Book By: Christine A. Johnston
Review By: Sarah Beebe
Graduate Research Assistant
NACADA: The Global Community for Academic Advising
Kansas State University

As the work force globalizes and technologies become faster, workers must be increasingly adaptable, flexible, and productive. According to Christine Johnston, in Finding Your Way: Navigating Life by Understanding, the best way workers can be successful is by having a complete understanding of how they learn, knowing ways to intensify their weak areas, and how to tether their strengths when needed. This book walks readers through discovering their personal learning patterns and connects their learning styles to a compass rose using a sailing metaphor.

This book includes the Learning Connections Inventory (LCI) which assesses learning patterns. Results provide readers with their abilities in four learning patterns: sequence, precision, technical reasoning, and confluence. Johnston discusses the pros and cons of each learning pattern in depth illustrating how each affects work both individually and within a group. Sometimes strong learning patterns inhibit individuals’ ability to succeed when work is presented using a different pattern so the author provides many techniques to cope with strengths and weaknesses.

Johnston indicates that Finding Your Way is structured to guide readers on an interactive and personal journey in which they discover how to use their minds with intention (p.xx ). Readers who enjoy self-help books will find that the author does a thorough job explaining the learning connections as she provides commentary that goes beyond simply taking a Myers-Briggs assessment. This commentary makes the book a good alternative to other learning style assessments. Readers can pick up learning pattern indicators of others who have not taken the LCI which can be very useful for student affairs professionals and academic advisors. Although the author does not provide questions to infer students’ learning patterns, readers will find that it is easy to create their own questions. Readers who know their strengths and weaknesses within each pattern, as well as how to tether or intensify patterns, can guide students to improve their learning and work patterns to succeed in classes and in group settings.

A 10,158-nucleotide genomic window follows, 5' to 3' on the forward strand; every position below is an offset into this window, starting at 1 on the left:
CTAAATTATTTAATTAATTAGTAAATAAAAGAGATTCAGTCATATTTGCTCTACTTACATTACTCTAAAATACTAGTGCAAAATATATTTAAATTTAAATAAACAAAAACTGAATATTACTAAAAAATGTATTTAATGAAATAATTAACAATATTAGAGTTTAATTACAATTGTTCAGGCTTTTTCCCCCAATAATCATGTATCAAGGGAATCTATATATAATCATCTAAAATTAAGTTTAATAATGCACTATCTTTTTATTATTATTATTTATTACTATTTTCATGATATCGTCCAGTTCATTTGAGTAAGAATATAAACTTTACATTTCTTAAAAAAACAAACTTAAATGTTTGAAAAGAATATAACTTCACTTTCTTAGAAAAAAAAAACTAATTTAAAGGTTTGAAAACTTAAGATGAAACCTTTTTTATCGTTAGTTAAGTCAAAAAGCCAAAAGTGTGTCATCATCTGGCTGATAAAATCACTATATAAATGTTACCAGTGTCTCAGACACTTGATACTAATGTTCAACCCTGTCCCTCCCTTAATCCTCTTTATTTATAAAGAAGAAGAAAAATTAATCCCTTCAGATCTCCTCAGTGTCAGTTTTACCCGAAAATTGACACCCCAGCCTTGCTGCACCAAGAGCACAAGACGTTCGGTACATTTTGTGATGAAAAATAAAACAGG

This book is particularly helpful to advisors working with students who are struggling with group assignments. Using concepts from Johnston, advisors can help students recognize differences in other’s learning styles and when to tether strengths or intensify weaknesses in order to improve the group dynamics.

Although the author had many opportunities to cite research supporting her ideas she sadly did not use the opportunity to connect the LCI to theory or research. It would have also served the book well to tie in applicable theories (e.g., Kolb’s Experimental Learning Theory).

I personally find self-help books slightly difficult to read with their forced similes and cliché phrases. However, readers who like the self-help genre should find the book useful in the advising setting. While this book is designed for the workplace and not specifically for higher education it can be used as professional development among office staff and with students.

Finding Your Way: Navigating Life by Understanding Your Learning Self. (2010) Book by Christine A. Johnston. Review by Sarah Beebe. Glassboro, NJ: Let Me Learn, Inc. 181 pgs. $18.95. ISBN 978-1451549560.

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